Friday, April 13, 2007

Paul Wolfowitz, corruption, and the World Bank

It appears that Paul Wolfowitz has continued the Bush Administration tradition of appointing cronies to key posts. This time, though, he appears to have advanced the interests of his girlfriend at the World Bank, possibly breaking internal rules. Pressure is mounting for him to be fired.

Wolfowitz is dating Shaha Riza, a Libyan by birth. It appears that she was already an employee at the World Bank. Wolfowitz' intention was to transfer her to a position outside his direct supervision, which is reasonable. The Bank's board has also said that Wolfowitz revealed his relationship to her when he was interviewing for the position, and that he had asked the ethics committee for advice, which was to transfer her.

His actions turned questionable, though, when he gave her a hefty raise without consulting the ethics committee. From a leaked memo: "You should accept immediately her offer to be detailed to an outside insititution of her choosing while retaining Bank salary and benfits ... She has qualified for and should receive a promotion to H level at a mid-point salary level of $180,000 net income ... with annual increases which will approximate 8 per cent." The text comes from an article on the Times, which is linked below.


Wolfowitz was one of the top architects of the disaster in Iraq, and was nominated for the position in 2005 by Bush. It is said, in the Times article, his connections to the Bush administration have caused the World Bank staff to distrust him. They also apparently booed him off stage when he tried to address a staff gathering over the incident. There are also reports that Wolfowitz has got many Bush officials into posts at the World Bank.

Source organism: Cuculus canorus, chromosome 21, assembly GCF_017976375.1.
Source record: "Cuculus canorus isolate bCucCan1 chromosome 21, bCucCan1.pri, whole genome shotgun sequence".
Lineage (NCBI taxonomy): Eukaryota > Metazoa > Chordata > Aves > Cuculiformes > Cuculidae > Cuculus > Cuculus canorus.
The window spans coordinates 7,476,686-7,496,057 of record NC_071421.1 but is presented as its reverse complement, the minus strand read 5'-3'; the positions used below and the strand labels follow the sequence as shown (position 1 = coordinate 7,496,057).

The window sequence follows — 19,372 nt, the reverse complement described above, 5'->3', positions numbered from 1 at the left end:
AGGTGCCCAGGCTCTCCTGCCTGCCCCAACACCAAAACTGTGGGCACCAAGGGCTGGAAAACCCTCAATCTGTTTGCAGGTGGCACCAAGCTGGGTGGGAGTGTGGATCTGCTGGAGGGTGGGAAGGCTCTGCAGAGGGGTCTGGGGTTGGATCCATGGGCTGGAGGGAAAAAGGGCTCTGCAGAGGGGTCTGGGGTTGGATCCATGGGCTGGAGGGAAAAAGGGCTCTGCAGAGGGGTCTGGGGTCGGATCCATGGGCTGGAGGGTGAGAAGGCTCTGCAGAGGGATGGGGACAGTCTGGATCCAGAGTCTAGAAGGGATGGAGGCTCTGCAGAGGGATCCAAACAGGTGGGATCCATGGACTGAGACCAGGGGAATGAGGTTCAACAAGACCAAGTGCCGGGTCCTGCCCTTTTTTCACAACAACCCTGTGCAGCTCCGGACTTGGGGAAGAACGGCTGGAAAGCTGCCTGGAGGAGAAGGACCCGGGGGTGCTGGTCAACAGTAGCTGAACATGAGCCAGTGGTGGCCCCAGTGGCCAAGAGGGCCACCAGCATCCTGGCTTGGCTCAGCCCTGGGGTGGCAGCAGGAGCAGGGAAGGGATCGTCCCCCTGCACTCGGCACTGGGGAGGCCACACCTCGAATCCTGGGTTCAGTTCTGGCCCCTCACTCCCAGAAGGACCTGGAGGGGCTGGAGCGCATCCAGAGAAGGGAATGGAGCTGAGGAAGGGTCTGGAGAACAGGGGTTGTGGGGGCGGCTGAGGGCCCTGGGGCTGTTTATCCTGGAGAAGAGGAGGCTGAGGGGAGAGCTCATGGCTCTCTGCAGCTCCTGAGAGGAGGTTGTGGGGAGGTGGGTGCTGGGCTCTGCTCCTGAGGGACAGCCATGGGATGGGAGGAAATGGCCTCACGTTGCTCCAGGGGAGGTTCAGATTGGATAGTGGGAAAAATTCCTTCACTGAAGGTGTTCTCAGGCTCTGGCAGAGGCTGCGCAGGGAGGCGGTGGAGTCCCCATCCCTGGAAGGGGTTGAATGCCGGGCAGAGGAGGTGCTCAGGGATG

The World Bank has already come under fire before Wolfowitz got there. Its remit is to provide finance (loans and grants) and advice to Global South countries for the purposes of development and eliminating poverty. However, it follows a neoliberal economic policy: free trade, liberalization (privatization of state enterprises), and monetism. The Wikipedia article contains a criticism:

"In her book Masters of Illusion: The World Bank and the Poverty of Nations (1996), author Catherine Caufield makes a sharp criticism of the assumptions and structure of the World Bank operation, arguing that at the end it harms southern nations rather than promoting them. In terms of assumption, Caufield first criticizes the highly homogenized and Western recipes of “development” held by the Bank. To the WB, different nations and regions are indistinguishable, and ready to receive the “uniform remedy of development”. The danger of this assumption is that to attain even small portions of success, western approaches to life are adopted and traditional economic structures and values are abandoned. A second assumption is that poor countries cannot modernize without money and advice from abroad. This generates a cycle of indebtedness that with the payment of interest means currently a net transfer from the poor to the rich nations of $1.7 billion yearly.[citation needed]

In terms of the structure of the bank, Caufield criticizes two elements. First, the structure of repayment; the Bank is a lender of foreign currency and demands to be repaid in the same currency. The borrower countries, in order to obtain the currencies to repay the loans, must sell to the rich countries more than they buy from them. However, the rich countries want to be net exporters, not importers. This generates “the transfer problem”, often the only way of repaying loans is to engage in other loans, resulting in an accumulation of debts. Second, she criticizes the high influence of the bank over national sovereignty. As a condition of the credit, the Bank offers advice on how countries should manage their finances, make their laws, provide services, and conduct themselves in the international market. The Bank has great power of persuasion, because if it decides to ostracize a borrower, other major international powers will follow the lead. On top of this, by excessive lending, the Bank has added to its own power and depleted that of its borrowers, generating a blatant inconsistency with its stated mission."

At minimum, then, the World Bank needs a policy review, it needs to be accountable to those it lends to, and it needs to not be strictly bound by free-market ideology. Wolfowitz is most likely not the person to do that, given his actions and his Bush administration ties. And anyway, given his involvement in the Iraq War, he's arguably a war criminal, and should not have been appointed in the first place.

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